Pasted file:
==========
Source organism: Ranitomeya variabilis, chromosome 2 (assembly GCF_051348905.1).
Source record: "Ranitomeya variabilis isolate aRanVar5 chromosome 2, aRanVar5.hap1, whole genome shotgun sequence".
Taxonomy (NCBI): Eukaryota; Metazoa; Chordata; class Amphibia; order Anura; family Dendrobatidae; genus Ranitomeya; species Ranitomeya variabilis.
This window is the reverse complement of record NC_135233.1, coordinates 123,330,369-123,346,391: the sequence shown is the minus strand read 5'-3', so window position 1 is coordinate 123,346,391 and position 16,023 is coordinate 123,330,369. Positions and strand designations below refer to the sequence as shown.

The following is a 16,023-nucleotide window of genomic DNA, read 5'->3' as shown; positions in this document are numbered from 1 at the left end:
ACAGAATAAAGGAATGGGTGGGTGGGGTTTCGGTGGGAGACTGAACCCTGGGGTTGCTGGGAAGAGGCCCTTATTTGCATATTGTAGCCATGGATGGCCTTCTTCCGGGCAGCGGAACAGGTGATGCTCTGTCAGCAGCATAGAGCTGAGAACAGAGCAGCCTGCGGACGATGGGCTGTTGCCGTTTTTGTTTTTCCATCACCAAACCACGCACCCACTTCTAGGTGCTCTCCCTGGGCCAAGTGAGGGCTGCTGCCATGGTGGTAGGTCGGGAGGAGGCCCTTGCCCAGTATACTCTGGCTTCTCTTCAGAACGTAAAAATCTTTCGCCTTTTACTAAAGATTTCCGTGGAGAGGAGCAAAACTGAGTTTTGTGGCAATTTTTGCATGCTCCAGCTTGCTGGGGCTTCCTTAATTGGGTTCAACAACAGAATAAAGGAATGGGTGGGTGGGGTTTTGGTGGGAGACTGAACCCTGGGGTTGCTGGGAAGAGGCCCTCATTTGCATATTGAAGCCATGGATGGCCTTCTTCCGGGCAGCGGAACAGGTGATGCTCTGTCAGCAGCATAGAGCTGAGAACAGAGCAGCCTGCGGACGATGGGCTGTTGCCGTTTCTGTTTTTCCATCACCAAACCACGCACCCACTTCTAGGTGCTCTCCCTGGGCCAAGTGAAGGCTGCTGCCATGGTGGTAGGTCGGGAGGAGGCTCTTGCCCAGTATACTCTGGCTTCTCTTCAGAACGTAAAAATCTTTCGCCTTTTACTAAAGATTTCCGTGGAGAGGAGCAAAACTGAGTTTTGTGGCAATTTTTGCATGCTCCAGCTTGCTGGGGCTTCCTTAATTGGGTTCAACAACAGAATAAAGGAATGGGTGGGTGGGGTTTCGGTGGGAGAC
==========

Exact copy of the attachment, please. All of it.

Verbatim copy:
Source organism: Ranitomeya variabilis, chromosome 2 (assembly GCF_051348905.1).
Source record: "Ranitomeya variabilis isolate aRanVar5 chromosome 2, aRanVar5.hap1, whole genome shotgun sequence".
Taxonomy (NCBI): Eukaryota; Metazoa; Chordata; class Amphibia; order Anura; family Dendrobatidae; genus Ranitomeya; species Ranitomeya variabilis.
This window is the reverse complement of record NC_135233.1, coordinates 123,330,369-123,346,391: the sequence shown is the minus strand read 5'-3', so window position 1 is coordinate 123,346,391 and position 16,023 is coordinate 123,330,369. Positions and strand designations below refer to the sequence as shown.

The following is a 16,023-nucleotide window of genomic DNA, read 5'->3' as shown; positions in this document are numbered from 1 at the left end:
ACAGAATAAAGGAATGGGTGGGTGGGGTTTCGGTGGGAGACTGAACCCTGGGGTTGCTGGGAAGAGGCCCTTATTTGCATATTGTAGCCATGGATGGCCTTCTTCCGGGCAGCGGAACAGGTGATGCTCTGTCAGCAGCATAGAGCTGAGAACAGAGCAGCCTGCGGACGATGGGCTGTTGCCGTTTTTGTTTTTCCATCACCAAACCACGCACCCACTTCTAGGTGCTCTCCCTGGGCCAAGTGAGGGCTGCTGCCATGGTGGTAGGTCGGGAGGAGGCCCTTGCCCAGTATACTCTGGCTTCTCTTCAGAACGTAAAAATCTTTCGCCTTTTACTAAAGATTTCCGTGGAGAGGAGCAAAACTGAGTTTTGTGGCAATTTTTGCATGCTCCAGCTTGCTGGGGCTTCCTTAATTGGGTTCAACAACAGAATAAAGGAATGGGTGGGTGGGGTTTTGGTGGGAGACTGAACCCTGGGGTTGCTGGGAAGAGGCCCTCATTTGCATATTGAAGCCATGGATGGCCTTCTTCCGGGCAGCGGAACAGGTGATGCTCTGTCAGCAGCATAGAGCTGAGAACAGAGCAGCCTGCGGACGATGGGCTGTTGCCGTTTCTGTTTTTCCATCACCAAACCACGCACCCACTTCTAGGTGCTCTCCCTGGGCCAAGTGAAGGCTGCTGCCATGGTGGTAGGTCGGGAGGAGGCTCTTGCCCAGTATACTCTGGCTTCTCTTCAGAACGTAAAAATCTTTCGCCTTTTACTAAAGATTTCCGTGGAGAGGAGCAAAACTGAGTTTTGTGGCAATTTTTGCATGCTCCAGCTTGCTGGGGCTTCCTTAATTGGGTTCAACAACAGAATAAAGGAATGGGTGGGTGGGGTTTCGGTGGGAGAC